Seven years ago, I wrote a book, Love Tears & Autism, about my then seven-year-old son, and how we faced his early years of life with autistic spectrum disorder.
I won’t lie: it was a tough ride. Every day there were meltdowns. Most days there were times when I laid my head down on my kitchen bench, wondering if I could get through the next half hour. Some days, there were small pockets of hope and even happiness, but the vast majority of life was just hard going.
I didn’t leave anything out of the book. I was brutally honest about myself, my hopes, my fears and my failings. I included my own meltdowns, including crying all over the GP. Yeah. Embarrassing.
And then, once I’d written it, I was terrified of publishing: What would people think? Would they look down on me for not being that “victorious”, thankful, courageous Christian person?
I had read happy, shiny, “Thank you, God, for adversity” stories about autism in the months around my son’s diagnosis and quite frankly, they didn’t cut it. Honestly, I felt like hitting the authors in the face. I was struggling, out of my depth, desperate for anything, or anyone, that could give me a tiny sliver of hope. I certainly wasn’t thankful for suffering, heartache and sheer, unadulterated exhaustion.
What’s the point of writing that stuff if it’s not actually true? I asked myself. I want to read what people really think—how they really feel when they go through something that’s so hard they think it might break them.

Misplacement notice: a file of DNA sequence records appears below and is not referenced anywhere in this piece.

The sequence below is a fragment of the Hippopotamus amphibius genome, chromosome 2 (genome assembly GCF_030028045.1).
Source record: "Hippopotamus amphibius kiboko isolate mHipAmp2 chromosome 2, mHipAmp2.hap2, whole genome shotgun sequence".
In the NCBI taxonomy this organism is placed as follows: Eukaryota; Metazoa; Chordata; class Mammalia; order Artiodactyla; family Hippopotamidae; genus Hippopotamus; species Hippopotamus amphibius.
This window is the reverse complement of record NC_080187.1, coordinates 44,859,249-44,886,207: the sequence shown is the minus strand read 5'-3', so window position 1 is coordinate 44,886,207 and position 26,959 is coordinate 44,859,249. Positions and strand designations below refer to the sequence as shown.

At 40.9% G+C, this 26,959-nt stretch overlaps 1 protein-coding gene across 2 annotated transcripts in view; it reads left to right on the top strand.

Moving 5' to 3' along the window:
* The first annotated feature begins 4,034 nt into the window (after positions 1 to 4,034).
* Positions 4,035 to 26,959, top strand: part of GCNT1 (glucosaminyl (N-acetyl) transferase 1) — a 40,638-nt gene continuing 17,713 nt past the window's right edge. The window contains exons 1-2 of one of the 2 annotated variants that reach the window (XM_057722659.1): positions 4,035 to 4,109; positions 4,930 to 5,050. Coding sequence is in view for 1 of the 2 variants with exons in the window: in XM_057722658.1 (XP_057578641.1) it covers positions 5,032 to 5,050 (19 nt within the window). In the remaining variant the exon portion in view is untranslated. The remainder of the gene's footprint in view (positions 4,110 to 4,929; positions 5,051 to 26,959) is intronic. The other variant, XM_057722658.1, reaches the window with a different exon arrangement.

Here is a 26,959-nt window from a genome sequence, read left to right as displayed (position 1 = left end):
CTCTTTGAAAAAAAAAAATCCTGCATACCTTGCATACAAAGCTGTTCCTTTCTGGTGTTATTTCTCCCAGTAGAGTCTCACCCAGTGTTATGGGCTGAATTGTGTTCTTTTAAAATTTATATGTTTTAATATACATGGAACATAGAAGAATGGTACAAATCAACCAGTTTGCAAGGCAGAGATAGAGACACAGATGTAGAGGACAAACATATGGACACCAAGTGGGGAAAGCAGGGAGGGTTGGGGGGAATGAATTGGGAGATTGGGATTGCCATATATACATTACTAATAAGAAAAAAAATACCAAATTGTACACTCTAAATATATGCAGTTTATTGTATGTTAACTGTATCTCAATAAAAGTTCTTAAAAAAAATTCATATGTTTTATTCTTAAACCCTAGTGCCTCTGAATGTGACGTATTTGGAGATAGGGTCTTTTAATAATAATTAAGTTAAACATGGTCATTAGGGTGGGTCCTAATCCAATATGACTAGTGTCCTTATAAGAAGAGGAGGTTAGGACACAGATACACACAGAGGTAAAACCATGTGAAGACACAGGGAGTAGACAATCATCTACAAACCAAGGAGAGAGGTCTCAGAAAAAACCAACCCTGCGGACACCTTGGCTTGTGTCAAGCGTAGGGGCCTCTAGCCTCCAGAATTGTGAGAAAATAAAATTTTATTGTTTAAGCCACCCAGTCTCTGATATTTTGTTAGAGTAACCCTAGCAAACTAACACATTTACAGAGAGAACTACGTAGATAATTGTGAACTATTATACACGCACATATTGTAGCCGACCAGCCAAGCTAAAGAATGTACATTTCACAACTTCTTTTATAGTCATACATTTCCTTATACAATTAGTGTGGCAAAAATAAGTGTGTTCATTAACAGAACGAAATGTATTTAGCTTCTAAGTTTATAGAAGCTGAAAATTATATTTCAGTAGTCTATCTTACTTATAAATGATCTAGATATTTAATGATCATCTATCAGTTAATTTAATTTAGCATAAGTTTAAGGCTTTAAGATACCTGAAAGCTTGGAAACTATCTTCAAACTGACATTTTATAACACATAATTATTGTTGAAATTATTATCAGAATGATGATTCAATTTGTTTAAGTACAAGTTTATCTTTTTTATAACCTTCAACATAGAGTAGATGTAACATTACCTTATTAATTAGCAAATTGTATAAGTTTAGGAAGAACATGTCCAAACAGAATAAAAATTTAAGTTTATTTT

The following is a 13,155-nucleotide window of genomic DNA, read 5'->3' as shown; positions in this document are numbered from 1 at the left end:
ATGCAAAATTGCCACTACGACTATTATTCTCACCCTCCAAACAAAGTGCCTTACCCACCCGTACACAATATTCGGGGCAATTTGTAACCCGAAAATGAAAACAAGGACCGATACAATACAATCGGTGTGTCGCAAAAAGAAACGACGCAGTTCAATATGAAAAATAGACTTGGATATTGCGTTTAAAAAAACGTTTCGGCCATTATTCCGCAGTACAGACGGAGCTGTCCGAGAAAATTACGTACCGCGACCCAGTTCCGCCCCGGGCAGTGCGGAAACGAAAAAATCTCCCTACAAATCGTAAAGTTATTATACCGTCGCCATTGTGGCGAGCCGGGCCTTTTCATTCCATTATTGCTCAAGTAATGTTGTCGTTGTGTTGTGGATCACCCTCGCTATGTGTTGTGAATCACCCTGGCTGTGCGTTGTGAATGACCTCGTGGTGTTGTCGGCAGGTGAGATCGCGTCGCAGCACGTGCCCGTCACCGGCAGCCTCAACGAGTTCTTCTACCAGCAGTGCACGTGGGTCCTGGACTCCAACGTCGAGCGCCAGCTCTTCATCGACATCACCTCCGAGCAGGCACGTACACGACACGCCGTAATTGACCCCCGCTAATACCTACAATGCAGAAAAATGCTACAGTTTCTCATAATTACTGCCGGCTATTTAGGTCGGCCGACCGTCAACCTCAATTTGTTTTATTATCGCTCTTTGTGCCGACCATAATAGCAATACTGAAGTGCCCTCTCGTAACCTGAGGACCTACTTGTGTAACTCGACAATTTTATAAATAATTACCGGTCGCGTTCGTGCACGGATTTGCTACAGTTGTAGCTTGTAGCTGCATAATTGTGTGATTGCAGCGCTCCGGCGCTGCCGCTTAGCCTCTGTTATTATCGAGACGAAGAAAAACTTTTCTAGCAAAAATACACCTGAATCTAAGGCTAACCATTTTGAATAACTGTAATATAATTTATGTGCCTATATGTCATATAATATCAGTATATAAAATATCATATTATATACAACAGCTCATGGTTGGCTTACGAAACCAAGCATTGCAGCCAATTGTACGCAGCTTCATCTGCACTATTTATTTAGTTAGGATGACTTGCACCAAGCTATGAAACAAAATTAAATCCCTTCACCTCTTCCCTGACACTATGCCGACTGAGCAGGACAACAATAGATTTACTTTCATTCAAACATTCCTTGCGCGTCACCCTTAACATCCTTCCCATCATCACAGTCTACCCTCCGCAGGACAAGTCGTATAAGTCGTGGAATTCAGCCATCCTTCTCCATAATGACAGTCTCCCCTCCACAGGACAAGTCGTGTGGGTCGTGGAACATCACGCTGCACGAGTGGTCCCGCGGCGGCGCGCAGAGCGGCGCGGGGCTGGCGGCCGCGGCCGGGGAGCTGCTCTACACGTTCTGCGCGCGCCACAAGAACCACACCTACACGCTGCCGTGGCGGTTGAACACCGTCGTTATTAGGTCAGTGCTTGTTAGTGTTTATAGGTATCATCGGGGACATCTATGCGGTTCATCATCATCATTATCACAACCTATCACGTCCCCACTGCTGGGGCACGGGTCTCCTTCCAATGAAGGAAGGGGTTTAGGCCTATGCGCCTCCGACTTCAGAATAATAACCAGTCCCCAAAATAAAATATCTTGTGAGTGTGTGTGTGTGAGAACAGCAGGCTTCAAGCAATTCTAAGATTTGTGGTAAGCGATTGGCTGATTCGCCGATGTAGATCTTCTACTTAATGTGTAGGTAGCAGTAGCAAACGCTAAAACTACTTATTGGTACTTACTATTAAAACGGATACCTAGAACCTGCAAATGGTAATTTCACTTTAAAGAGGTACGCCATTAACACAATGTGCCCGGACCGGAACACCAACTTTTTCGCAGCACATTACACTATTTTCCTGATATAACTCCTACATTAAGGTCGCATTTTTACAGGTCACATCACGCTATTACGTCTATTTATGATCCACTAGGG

So I didn’t hold back. Seven years later, I still have people write to me and say thank you.
“I read your book,” they tell me, “and I am so thankful that you were so honest. It makes me feel like I’m not the only one who’s struggling.”
But seven years later, I’m beginning to see that all of that is still only one part of the whole story.
Then, I was the mother to a gorgeous, challenging kid, who I never thought would even manage life enough to get to school. Now, I’m the mother to a gorgeous, challenging teenager who not only somehow got to school, but goes mainstream and is heading into Year 9. He also has some friends. And for those of you with a child living with autism, you’ll know what kind of jubilant expression is on my face as I type the word friends.